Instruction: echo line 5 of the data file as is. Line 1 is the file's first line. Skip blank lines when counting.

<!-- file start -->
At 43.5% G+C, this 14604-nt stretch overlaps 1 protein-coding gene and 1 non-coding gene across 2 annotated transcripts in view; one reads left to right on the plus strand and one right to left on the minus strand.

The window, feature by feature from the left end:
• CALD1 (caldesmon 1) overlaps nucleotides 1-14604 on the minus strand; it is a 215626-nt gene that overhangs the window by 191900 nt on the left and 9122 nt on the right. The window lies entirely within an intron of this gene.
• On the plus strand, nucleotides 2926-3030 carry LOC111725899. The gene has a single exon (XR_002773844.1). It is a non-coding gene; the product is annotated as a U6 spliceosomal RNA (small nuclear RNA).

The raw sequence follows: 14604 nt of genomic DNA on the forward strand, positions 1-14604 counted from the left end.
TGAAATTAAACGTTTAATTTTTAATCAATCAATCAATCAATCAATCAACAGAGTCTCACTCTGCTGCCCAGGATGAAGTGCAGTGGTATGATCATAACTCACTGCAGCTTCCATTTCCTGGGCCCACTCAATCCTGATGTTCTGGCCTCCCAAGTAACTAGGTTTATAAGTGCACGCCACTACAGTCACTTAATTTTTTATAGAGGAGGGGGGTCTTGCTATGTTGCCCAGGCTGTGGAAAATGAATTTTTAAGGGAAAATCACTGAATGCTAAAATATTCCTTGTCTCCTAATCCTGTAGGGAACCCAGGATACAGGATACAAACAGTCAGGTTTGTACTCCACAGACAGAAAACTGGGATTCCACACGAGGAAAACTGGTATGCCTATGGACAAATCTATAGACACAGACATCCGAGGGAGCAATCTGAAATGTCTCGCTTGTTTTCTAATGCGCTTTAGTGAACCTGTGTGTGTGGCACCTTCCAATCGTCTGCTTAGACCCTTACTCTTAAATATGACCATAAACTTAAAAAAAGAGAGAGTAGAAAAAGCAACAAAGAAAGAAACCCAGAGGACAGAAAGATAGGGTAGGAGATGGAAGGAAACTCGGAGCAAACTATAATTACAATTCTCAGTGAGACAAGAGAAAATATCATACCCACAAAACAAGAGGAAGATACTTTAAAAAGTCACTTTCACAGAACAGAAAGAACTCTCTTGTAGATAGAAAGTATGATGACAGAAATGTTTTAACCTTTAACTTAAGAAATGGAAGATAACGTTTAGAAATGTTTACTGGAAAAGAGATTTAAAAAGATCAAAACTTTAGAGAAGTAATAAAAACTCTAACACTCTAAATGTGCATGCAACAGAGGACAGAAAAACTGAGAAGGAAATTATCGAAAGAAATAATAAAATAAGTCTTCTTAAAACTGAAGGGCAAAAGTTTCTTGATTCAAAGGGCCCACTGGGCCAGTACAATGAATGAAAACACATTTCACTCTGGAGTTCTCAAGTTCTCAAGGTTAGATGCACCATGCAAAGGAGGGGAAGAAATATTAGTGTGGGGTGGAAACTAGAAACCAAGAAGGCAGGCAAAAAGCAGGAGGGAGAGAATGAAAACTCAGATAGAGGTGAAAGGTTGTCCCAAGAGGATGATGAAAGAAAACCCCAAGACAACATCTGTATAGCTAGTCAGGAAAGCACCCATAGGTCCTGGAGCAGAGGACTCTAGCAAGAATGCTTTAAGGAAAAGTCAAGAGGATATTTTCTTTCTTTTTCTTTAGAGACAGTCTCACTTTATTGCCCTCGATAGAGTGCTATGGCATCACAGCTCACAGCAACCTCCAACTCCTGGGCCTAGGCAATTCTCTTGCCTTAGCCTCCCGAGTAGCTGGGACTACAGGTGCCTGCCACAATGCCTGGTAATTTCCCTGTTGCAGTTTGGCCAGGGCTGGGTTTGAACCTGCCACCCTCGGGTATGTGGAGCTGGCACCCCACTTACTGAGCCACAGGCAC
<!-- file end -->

The raw sequence follows: 14604 nt of genomic DNA on the forward strand, positions 1-14604 counted from the left end.